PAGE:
In a private deal worth billions of shillings, the family of the late former prominent Cabinet Minister Nicholas Biwott sold the renowned Yaya Centre shopping complex in Nairobi to a group of investors.
Yaya Centre, located in Kilimani, is one of Kenya’s oldest luxury retail malls and has long been connected with Mr Biwott, the late millionaire politician and businessman who was a close ally of former President Daniel Moi.
Mr. Biwott died in July 2017 after a protracted illness, leaving behind outstanding real estate in the United States and internationally.
The rich Rasik Kantaria family is among the new owners of Yaya Centre, expanding their hotel investment.
“Commercial details of the purchase are bound by confidentiality agreements,” the Yaya Centre property manager Edna Fernandes said in response to the Sunday Nation’s queries.
The private transaction saw the Kantaria consortium take over both the Yaya Centre shopping mall as well as the high-end Yaya Apartments and Hotel.
Sources familiar with the transaction as well as publicly available information indicate the Yaya Centre transaction was valued at billions of shillings, even though parties in the deal remained tight-lipped on the amount.
In 1997, the High Court granted H.Z. Engineering and Construction Company, owned by Mr Biwott, ownership of the Yaya Centre after a court battle in which the company sought possession of the shopping complex from the Central Bank of Kenya’s Deposit Protection Fund Board.
The court case, which at the time valued Yaya Centre at Sh3 billion, emanated from the collapse of Trade Bank, which was also associated with Mr Biwott.
A source familiar with the deal, but who spoke in confidence, told the Sunday Nation: “The transaction was valued not just on the basis of the land but on the worth of the running business which has recorded a high occupancy rate for many years and is therefore priced at a premium, certainly in the billions of shillings.”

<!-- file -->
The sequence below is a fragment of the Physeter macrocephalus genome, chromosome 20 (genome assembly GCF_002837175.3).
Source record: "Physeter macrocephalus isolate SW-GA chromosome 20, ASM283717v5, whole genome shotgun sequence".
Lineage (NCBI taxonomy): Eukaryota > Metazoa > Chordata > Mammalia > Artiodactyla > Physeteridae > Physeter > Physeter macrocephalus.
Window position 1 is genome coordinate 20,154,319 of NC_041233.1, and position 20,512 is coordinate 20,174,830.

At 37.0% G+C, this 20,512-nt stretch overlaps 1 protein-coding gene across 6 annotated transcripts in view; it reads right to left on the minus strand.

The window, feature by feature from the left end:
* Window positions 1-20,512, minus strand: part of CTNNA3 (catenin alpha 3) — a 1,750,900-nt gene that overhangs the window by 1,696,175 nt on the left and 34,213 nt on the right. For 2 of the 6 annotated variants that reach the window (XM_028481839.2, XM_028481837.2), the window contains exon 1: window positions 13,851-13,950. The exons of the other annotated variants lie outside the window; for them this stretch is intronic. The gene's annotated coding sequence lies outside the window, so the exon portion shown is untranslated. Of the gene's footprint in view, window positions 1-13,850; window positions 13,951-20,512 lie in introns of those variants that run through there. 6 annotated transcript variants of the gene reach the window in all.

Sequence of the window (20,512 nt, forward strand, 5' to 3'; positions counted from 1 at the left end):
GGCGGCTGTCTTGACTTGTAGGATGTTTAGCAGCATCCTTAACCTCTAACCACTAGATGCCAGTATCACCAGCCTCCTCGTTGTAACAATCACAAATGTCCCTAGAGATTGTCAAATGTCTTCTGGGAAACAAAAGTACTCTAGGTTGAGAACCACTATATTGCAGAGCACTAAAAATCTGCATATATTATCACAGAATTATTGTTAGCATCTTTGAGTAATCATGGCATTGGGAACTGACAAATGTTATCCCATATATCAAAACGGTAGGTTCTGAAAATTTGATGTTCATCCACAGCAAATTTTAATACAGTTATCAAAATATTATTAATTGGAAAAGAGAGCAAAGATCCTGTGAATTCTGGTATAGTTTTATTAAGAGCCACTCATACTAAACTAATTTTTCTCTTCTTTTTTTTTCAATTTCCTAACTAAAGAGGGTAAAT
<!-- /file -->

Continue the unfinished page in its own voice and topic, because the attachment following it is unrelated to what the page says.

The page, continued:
Ms Fernandes says Yaya Centre’s occupancy has held constant at about 95 per cent, indicating that its business proposition of proximity to Nairobi’s central business district holds sway over the average economic performance.
The Kenyan shopping malls market has relatively few and far between takeover transactions, which makes it difficult to estimate the comparative value of the buyout.
Yaya Centre is among pioneer shopping complexes in Nairobi, only comparable in longevity and prime location to the Sarit Centre and The Mall in Wetlands.
Its sale marks a significant wealth distribution to the Biwott family heirs, who in 2020 also liquidated the former minister’s shareholding in oil marketing company KenolKobil to French multinational Rubis, in yet another multi-billion-shilling transaction.
The Biwott estate, through Wells Petroleum Holdings Limited, earned Sh8.4 billion from sale of their 24.99 per cent shares in KenolKobil.
The Kantarias, headed by family patriarch Rasik Kantaria, are best known for their ownership of Prime Bank that mostly serves a loyal niche of medium-sized to large enterprises.